Dividends4Life: Peter Lynch And High-Dividend Stocks

Peter Lynch And High-Dividend Stocks

Posted by D4L | Friday, May 01, 2015 | | 0 comments »

During the 13 years he headed Fidelity’s Magellan fund, Peter Lynch became known for his ability to hone in on rapidly growing companies whose stocks were ready to pop. But while Lynch did indeed love his “fast-growers”, he didn’t disregard companies growing much more slowly. Lynch had room for them in his portfolio, too. For slow-growers, Lynch wanted a high dividend yield, and the model I base on his approach requires dividend yield to be higher than the S&P 500 average and greater than 3 percent.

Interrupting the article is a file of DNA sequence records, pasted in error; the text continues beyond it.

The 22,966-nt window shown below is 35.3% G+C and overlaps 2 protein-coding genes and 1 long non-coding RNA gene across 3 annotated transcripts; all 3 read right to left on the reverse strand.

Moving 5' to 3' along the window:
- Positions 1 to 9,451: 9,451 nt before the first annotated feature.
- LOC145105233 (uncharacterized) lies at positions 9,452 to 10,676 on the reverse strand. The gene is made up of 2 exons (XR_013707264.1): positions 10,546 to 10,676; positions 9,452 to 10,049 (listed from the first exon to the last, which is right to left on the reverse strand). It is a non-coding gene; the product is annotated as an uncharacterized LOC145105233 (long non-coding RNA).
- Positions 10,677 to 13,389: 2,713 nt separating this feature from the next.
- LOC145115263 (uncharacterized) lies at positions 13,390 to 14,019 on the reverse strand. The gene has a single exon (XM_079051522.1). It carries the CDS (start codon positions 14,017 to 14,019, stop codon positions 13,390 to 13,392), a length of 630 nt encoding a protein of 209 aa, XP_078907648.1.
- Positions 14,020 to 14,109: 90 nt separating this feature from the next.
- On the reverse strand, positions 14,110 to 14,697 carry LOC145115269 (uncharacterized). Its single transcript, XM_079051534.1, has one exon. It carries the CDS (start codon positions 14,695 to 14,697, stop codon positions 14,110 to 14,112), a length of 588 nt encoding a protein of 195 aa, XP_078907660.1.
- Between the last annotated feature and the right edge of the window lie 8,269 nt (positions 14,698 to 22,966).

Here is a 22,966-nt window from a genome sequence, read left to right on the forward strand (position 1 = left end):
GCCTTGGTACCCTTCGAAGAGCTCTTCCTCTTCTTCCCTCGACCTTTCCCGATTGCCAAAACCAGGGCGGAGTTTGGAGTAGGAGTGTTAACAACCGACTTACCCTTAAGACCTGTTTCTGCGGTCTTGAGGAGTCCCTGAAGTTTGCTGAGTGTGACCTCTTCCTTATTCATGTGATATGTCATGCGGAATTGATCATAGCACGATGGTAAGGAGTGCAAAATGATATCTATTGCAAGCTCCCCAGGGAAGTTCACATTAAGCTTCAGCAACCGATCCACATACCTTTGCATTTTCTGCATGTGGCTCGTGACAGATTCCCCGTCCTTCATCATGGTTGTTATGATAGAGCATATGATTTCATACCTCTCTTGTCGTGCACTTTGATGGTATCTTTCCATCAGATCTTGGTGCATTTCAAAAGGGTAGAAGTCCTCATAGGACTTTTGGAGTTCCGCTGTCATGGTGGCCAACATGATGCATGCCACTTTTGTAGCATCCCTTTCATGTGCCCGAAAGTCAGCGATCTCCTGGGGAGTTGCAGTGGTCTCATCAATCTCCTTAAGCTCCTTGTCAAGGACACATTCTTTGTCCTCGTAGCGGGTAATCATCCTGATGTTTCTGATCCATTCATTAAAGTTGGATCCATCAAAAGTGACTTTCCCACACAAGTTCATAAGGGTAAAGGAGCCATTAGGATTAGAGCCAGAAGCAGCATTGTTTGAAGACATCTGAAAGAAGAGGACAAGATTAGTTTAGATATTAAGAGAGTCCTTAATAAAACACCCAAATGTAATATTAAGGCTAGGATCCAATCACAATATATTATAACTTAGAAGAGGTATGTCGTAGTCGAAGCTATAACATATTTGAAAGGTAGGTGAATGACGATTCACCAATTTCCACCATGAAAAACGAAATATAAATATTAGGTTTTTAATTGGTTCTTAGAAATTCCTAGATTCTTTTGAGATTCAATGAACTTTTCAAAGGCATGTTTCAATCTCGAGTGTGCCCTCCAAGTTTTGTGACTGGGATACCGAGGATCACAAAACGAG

Lynch famously developed the PE-to-growth ratio as a way to value stocks, dividing a stock’s P/E ratio by its long-term growth rate. His idea was that when a company was producing strong growth, you should be willing to pay a higher multiple for its earnings. For slow-growing stocks, he tweaked the ratio a bit. Since slow-growers often were large firms that paid out nice dividends, he adjusted the “G” portion of the PEG ratio to include dividend yield. For example, consider a stock that has a P/E ratio of 10, EPS growth of 8 percent, and a 4 percent dividend. To find the PEG, you’d divide the P/E (10) by the total of the growth rate and yield (8+4=12). That gives you 10/12 = 0.83 To Lynch, anything under 1.0 indicated that the stock was indeed a good value.

Source: The Guru Investor

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